US DoE to Fund Studies on Sustainably Extracting Minerals from Coal

August 29, 2023 12:13:52

The Biden administration is set to fund research on environmentally friendly ways of extracting minerals and additional byproducts from coal. A recent press release from the USA Department of Energy (DOE) revealed that the agency has provided $30 million in grants to support efforts to build up local production, reduce costs and reduce America’s reliance on energy imports.

The ongoing energy crisis has underscored just how interconnected the world has become along with the inherent danger of relying on foreign suppliers for critical products.  For instance, the United States is wholly reliant on China for its supply of rare earth metals, which have major applications in technology and national defense. This gives China a great degree of leverage against America as tensions between Beijing and Washington rise.

Investing in sustainable local production will be critical to the ability of the United States to fortify its supply chain and meet its climate-change goals. According to the press release, projects that are currently working on advanced production techniques for rare-earth metals and the “co-production of critical minerals and materials” from coal and coal-based resources may qualify for the grants. Projects focusing on only critical mineral and material production will also be eligible, the agency noted.

The DOE said that rare earth and other important minerals are critical to America’s ability to produce green-energy technologies such as electric cars, hydrogen fuel cells, wind turbines and solar panels.

Coal contains minerals such as clays, carbonates, sulfides, quartz, and feldspars that have applications in industry. Finding sustainable ways of extracting these key minerals could allow the U.S. to expand domestic supply while retaining jobs in the fading coal sector.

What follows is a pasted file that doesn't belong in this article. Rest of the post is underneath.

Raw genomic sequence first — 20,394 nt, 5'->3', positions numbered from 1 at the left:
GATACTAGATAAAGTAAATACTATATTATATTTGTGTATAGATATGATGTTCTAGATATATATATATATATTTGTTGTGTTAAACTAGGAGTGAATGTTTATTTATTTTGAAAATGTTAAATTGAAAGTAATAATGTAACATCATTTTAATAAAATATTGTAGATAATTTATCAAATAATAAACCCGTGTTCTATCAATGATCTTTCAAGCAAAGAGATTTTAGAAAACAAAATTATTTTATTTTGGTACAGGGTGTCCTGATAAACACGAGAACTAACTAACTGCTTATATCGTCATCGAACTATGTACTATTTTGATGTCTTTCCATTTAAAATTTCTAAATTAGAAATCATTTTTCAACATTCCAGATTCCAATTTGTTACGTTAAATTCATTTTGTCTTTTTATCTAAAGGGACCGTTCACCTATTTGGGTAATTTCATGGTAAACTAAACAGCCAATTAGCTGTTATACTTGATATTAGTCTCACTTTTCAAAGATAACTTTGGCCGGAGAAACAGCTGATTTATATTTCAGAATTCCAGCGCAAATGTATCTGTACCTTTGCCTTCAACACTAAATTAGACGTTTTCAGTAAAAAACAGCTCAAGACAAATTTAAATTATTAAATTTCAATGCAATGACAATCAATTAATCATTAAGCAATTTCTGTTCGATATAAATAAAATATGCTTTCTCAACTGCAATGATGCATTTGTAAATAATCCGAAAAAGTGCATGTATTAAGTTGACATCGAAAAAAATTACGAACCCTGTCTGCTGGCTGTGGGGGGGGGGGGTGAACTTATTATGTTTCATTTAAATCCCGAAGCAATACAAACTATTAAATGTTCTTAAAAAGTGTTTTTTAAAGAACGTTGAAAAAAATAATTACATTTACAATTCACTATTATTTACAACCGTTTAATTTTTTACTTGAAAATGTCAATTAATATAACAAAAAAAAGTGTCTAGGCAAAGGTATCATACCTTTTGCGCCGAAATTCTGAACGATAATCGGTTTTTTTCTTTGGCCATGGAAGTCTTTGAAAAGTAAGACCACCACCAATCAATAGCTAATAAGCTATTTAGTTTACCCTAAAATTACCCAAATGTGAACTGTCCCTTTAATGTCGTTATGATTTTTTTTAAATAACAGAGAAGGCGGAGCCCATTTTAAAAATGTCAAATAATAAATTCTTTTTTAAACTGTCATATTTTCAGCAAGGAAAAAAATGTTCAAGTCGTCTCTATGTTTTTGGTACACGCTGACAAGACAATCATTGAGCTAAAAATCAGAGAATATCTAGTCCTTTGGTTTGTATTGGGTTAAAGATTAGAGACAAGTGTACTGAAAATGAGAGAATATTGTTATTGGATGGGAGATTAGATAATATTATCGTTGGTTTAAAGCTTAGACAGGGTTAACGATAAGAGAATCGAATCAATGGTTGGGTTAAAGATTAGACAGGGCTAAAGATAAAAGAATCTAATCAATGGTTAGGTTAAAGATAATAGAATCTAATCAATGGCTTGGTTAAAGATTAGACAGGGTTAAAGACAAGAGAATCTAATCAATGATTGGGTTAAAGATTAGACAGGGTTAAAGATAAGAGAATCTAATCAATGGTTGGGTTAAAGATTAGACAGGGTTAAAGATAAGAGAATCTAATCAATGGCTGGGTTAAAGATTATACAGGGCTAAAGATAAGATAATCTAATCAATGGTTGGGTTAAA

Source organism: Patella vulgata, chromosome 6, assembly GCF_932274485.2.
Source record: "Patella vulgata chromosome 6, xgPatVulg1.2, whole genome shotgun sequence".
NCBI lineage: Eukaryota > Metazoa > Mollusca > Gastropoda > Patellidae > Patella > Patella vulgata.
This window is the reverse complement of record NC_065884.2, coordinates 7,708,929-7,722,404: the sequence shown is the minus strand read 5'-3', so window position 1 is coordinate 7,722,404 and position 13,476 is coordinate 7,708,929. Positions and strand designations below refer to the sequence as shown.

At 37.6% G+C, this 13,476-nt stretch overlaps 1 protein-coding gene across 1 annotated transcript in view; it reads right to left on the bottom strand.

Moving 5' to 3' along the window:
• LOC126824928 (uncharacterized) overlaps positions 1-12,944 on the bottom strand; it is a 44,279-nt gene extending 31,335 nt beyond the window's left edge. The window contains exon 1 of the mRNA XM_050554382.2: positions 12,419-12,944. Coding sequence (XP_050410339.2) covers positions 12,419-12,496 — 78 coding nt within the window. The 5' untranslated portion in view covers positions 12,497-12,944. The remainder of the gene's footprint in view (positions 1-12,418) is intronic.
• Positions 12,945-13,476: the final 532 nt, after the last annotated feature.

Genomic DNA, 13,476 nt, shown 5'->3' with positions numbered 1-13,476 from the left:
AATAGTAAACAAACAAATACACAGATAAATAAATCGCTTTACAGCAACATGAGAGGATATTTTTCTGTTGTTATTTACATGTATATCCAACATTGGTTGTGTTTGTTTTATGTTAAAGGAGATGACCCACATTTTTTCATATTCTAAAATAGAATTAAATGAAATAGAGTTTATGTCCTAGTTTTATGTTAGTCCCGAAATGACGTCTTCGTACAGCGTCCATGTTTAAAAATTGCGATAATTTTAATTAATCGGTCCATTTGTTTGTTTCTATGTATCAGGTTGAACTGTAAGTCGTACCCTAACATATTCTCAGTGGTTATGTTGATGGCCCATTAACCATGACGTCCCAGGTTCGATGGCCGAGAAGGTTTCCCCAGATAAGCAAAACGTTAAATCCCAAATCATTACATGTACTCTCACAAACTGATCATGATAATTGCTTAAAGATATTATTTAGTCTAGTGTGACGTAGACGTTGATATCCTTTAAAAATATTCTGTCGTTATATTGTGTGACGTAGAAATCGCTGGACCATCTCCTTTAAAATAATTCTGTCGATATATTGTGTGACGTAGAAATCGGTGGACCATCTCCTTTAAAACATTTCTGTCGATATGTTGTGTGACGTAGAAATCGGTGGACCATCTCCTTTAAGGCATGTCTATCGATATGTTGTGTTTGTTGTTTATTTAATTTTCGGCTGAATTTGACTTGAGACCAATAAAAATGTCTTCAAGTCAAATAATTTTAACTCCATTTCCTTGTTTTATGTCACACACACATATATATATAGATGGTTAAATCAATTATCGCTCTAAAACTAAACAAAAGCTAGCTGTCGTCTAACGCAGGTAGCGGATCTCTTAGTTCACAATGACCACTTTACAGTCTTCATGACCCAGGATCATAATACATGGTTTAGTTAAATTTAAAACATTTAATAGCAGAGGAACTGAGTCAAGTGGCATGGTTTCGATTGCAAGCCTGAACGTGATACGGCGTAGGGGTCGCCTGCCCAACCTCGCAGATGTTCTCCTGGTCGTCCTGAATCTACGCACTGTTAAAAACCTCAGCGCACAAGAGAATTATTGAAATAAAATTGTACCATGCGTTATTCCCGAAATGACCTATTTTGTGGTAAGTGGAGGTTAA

Like several other nations, the U.S. has pledged to phase out coal-produced power from its energy grid in favor of cleaner energy such as solar and wind-generated power. While the transition from coal to renewable energy is key to the country achieving its climate-change goals, it will undoubtedly impact the nation’s coal industry, particularly by eliminating jobs.

Investing in technology that extracts minerals from coal could allow the U.S. to protect communities around coal mines from economic ruin while shoring up local mineral supplies. The DOE’s move may also be in line with America’s commitment to phase out coal-generated energy, which stated that the transition to clean energy must go hand-in-hand with support for affected employees to ensure the green-energy transition doesn’t leave anyone behind.

Grant recipients will also have to engage with neighboring communities and address any societal issues that may arise from their proposed projects.

Coal extraction companies such as Arch Resources Inc. (NYSE: ARCH) can gain inspiration from the grants offered by the DOE and think about gradually pivoting so that as coal-energy use dwindles, they have other business verticals to exploit.

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